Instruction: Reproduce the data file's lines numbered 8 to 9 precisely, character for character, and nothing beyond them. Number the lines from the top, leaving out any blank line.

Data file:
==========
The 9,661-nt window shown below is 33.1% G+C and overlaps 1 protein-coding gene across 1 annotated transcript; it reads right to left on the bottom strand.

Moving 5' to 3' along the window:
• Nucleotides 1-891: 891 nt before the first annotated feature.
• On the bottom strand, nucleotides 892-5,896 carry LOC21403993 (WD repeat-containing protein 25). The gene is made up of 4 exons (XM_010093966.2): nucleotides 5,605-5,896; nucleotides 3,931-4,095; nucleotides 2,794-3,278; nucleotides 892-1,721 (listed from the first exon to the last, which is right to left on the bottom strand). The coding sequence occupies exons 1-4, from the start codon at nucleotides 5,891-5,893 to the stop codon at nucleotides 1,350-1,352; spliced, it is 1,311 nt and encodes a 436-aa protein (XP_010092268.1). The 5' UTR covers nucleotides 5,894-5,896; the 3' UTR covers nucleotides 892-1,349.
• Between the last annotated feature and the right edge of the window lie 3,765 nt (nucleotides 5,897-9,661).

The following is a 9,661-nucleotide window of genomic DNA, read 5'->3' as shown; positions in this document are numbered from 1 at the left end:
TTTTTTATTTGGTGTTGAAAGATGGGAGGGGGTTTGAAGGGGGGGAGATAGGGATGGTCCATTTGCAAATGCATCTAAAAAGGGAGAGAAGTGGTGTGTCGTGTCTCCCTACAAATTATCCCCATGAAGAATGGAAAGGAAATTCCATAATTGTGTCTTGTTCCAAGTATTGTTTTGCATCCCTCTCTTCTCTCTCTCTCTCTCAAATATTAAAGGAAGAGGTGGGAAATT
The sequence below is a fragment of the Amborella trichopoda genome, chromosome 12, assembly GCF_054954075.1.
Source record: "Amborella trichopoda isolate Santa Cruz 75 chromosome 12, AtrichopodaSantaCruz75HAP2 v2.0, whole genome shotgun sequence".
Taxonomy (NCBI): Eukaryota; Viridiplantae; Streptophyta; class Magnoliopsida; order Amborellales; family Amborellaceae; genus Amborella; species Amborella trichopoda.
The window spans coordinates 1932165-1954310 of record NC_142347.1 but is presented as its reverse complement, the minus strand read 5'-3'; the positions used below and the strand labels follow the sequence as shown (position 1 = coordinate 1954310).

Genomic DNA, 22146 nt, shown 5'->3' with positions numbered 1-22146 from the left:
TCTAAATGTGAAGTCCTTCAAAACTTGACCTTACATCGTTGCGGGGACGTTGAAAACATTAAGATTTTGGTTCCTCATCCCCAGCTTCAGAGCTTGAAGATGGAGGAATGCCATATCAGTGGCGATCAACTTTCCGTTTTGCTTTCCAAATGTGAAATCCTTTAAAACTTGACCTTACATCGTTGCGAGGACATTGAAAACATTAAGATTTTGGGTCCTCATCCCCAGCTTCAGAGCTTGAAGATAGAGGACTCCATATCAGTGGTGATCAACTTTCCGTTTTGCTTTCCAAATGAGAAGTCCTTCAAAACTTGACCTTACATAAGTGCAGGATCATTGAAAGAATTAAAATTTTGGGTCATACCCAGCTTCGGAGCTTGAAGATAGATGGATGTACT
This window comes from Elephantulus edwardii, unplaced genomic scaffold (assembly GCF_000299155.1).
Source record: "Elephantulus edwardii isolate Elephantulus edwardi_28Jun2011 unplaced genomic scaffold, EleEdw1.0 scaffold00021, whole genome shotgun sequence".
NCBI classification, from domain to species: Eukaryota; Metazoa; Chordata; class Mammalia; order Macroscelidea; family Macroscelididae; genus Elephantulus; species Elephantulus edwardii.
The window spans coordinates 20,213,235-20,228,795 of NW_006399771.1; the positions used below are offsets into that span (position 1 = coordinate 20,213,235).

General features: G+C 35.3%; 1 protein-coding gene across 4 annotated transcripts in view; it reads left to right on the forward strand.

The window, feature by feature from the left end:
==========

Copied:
The sequence below is a fragment of the Amborella trichopoda genome, chromosome 12, assembly GCF_054954075.1.
Source record: "Amborella trichopoda isolate Santa Cruz 75 chromosome 12, AtrichopodaSantaCruz75HAP2 v2.0, whole genome shotgun sequence".